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Daniel Huerta
Daniel Huerta

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Terraform Associate Certification: State file

If you have started using Terraform as your Infrastructure as Code tool you might wonder how does TF know which resources need to be created, deleted, or modified when you run your code. Well, let me tell you that it is not a magic stuff, the agent behind this is the state file 😉.

Terraform apply

Every time we deploy our Infrastructure with terraform apply, a file named terraform.tfstate is created, it includes all the information about the resources that are currently deployed in the cloud.

You can navigate on it and you will see a key with the name of resources, it is an array which lists all the elements that were created with the configuration file (after doing terraform apply).

If you create an EC2 instance in AWS, your tfstate file will look like this:

carbon (2)

To understand better how this works, it is important to talk about the Current and Desired State

Current State

The terraform.tfstate file is the responsible to store the current state of the infrastructure, it is to say all the information about the resources that are currently deployed in your Cloud Provider (after the terraform apply command has been run).

Desired State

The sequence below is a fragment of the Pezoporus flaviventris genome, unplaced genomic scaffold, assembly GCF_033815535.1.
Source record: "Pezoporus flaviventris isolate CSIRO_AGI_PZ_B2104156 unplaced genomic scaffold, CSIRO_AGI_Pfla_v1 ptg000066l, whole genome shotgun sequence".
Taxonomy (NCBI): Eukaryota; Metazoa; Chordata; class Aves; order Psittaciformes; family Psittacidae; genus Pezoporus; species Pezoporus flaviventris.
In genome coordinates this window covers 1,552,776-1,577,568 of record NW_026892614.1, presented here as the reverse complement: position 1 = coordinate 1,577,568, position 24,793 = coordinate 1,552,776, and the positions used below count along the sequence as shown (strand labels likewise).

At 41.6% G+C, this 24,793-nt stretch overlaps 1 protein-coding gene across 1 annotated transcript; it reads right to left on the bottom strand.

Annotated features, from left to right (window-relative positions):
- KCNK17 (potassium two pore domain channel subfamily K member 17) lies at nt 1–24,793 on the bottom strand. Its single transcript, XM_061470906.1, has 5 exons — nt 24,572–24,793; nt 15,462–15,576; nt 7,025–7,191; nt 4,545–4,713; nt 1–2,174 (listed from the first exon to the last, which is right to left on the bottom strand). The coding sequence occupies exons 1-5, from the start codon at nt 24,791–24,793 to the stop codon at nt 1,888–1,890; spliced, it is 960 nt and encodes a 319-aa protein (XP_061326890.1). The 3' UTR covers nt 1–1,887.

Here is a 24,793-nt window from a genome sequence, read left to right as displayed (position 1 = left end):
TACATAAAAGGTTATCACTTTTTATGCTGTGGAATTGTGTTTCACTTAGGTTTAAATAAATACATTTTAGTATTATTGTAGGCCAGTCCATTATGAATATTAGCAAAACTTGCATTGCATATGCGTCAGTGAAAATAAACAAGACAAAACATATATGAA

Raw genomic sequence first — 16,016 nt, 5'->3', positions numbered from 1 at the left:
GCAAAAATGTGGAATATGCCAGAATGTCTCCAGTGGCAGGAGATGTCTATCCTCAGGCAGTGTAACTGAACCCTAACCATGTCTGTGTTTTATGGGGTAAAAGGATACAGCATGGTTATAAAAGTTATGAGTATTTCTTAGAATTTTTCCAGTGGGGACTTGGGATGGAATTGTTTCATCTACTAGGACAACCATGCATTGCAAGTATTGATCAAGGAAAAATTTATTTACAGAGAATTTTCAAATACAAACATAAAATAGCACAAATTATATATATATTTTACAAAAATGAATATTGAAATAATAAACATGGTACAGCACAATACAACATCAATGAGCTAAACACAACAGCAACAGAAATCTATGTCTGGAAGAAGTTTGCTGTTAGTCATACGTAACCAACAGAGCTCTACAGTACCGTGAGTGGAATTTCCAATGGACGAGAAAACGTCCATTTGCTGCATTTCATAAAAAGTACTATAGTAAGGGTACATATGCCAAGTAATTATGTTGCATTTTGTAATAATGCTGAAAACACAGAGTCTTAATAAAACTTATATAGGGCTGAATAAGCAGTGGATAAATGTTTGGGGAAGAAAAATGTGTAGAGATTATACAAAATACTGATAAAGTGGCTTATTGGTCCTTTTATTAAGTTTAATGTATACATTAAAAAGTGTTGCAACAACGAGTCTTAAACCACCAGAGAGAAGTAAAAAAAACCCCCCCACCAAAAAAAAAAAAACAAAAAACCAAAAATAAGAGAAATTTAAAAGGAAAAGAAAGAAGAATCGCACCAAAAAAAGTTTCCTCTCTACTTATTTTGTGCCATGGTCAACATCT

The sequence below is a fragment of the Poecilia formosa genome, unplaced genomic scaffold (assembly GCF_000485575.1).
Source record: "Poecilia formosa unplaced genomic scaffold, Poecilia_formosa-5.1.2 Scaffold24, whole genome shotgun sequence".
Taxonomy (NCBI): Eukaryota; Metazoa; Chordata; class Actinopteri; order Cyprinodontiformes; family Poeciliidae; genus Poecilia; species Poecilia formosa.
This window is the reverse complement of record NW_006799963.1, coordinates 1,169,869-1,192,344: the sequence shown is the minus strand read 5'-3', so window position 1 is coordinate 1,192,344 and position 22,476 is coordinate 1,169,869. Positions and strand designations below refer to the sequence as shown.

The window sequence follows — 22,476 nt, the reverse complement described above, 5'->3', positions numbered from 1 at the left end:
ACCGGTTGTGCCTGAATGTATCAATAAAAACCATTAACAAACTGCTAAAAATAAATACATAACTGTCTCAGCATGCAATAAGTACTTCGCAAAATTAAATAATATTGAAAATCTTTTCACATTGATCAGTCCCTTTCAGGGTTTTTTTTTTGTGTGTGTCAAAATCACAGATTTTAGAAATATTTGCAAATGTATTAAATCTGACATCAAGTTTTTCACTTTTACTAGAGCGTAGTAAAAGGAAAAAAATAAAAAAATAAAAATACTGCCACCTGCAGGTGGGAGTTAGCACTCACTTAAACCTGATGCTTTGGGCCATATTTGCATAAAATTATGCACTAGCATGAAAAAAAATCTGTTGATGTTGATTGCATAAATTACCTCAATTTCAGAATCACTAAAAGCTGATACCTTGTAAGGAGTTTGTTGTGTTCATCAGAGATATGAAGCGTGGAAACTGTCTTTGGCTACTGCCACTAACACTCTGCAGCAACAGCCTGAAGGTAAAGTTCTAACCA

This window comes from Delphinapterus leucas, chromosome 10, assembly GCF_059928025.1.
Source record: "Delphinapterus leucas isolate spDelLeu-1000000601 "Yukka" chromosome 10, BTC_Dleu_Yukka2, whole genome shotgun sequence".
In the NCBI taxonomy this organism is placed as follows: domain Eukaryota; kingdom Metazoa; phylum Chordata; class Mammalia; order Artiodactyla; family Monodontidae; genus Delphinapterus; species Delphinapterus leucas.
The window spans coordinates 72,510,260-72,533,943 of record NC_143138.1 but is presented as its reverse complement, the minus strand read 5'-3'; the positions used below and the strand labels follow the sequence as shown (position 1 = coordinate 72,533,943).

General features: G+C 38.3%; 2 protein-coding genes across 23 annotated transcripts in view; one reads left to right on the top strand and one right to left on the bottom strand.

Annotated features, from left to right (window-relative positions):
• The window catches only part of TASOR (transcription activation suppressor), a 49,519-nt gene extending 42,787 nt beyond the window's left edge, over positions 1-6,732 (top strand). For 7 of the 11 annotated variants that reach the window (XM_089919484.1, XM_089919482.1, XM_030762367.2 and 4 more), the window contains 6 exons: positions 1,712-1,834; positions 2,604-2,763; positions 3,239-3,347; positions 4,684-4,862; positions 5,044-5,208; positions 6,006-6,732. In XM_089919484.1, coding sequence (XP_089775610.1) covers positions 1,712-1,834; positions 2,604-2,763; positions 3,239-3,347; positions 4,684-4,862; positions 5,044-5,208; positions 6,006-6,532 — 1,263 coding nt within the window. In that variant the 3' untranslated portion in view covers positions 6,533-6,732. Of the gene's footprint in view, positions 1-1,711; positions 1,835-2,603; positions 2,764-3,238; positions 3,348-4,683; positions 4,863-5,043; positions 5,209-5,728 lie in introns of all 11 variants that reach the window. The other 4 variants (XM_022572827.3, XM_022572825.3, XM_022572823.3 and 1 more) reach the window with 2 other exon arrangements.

All the code that is set in the file corresponds to the desired state, on it you specify what resources you expect to be created in the Cloud, and here is where the magic occurs 😉.

Terraform is going to compare both states (current and desired one), if there is an existing difference between both, it will make the changes that are necessary so that the current state is equal to the desired state.
TF shows the result of the comparison when we execute the terraform plan command in the terminal.

Refreshing the state

But, what if we modify a resource directly in the Cloud Provider interface not using Terraform apply (AWS Console for instance), let's say that we changed the EC2 instance type from t2.micro to t2.large, how is our local terraform.tfstate be modified to match with those remote changes? 🤔.

Well, Terraform has the solution for that. We just need to run the command terraform refresh and all the configuration that is currently running in the cloud provider will be updated in the local terraform.tfstate file.


Now that you understand the state concepts in Terraform, we can start talking about how to manage it in a collaborative workflow, let's talk about the remote state in a different post.

Thanks for reading, any comments or suggestions are welcome. We are here to help each other 😉💙.

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